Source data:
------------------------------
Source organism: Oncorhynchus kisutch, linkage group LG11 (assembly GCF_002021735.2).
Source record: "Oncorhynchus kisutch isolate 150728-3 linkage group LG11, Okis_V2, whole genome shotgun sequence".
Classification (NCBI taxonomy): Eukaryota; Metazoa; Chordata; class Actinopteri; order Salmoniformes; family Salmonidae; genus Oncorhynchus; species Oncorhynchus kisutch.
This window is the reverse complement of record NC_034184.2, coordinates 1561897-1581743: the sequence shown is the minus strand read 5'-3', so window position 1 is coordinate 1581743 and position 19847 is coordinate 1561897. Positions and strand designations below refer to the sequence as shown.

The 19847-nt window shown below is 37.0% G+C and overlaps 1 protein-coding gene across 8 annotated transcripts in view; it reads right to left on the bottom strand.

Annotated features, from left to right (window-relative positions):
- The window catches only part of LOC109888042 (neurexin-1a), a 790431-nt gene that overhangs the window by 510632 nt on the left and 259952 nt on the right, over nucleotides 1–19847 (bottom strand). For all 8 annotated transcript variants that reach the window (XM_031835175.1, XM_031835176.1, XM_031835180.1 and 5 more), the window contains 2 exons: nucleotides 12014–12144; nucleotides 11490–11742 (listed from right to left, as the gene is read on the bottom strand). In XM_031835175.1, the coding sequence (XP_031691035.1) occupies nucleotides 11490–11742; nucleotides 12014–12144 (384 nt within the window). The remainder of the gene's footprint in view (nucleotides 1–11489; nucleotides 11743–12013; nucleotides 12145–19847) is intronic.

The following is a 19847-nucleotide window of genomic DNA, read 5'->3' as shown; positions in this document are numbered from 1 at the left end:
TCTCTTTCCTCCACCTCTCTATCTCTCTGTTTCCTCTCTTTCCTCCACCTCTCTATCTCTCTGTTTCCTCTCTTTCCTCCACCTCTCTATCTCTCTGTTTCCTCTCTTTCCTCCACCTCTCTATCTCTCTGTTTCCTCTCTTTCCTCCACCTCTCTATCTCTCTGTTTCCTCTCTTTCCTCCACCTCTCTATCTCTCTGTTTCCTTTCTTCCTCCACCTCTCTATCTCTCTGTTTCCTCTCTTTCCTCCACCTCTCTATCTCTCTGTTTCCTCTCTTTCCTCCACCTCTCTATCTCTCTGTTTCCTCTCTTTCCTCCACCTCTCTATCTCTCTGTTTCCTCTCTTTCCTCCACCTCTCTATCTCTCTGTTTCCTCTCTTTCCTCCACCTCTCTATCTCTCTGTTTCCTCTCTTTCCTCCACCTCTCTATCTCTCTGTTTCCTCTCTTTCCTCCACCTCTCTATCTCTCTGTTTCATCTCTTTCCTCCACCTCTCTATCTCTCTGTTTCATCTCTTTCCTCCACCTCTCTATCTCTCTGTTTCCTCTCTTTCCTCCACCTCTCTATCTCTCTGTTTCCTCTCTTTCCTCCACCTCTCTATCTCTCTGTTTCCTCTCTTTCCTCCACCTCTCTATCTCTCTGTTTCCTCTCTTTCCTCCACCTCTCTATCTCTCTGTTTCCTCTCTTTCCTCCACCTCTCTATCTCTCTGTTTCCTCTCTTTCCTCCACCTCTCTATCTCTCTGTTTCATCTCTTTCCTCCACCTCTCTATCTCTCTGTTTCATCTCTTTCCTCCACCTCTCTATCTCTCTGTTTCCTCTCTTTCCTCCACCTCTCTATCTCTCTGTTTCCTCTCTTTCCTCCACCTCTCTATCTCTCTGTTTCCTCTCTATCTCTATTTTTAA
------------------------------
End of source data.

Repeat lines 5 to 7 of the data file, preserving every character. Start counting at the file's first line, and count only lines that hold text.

The 19847-nt window shown below is 37.0% G+C and overlaps 1 protein-coding gene across 8 annotated transcripts in view; it reads right to left on the bottom strand.

Annotated features, from left to right (window-relative positions):
- The window catches only part of LOC109888042 (neurexin-1a), a 790431-nt gene that overhangs the window by 510632 nt on the left and 259952 nt on the right, over nucleotides 1–19847 (bottom strand). For all 8 annotated transcript variants that reach the window (XM_031835175.1, XM_031835176.1, XM_031835180.1 and 5 more), the window contains 2 exons: nucleotides 12014–12144; nucleotides 11490–11742 (listed from right to left, as the gene is read on the bottom strand). In XM_031835175.1, the coding sequence (XP_031691035.1) occupies nucleotides 11490–11742; nucleotides 12014–12144 (384 nt within the window). The remainder of the gene's footprint in view (nucleotides 1–11489; nucleotides 11743–12013; nucleotides 12145–19847) is intronic.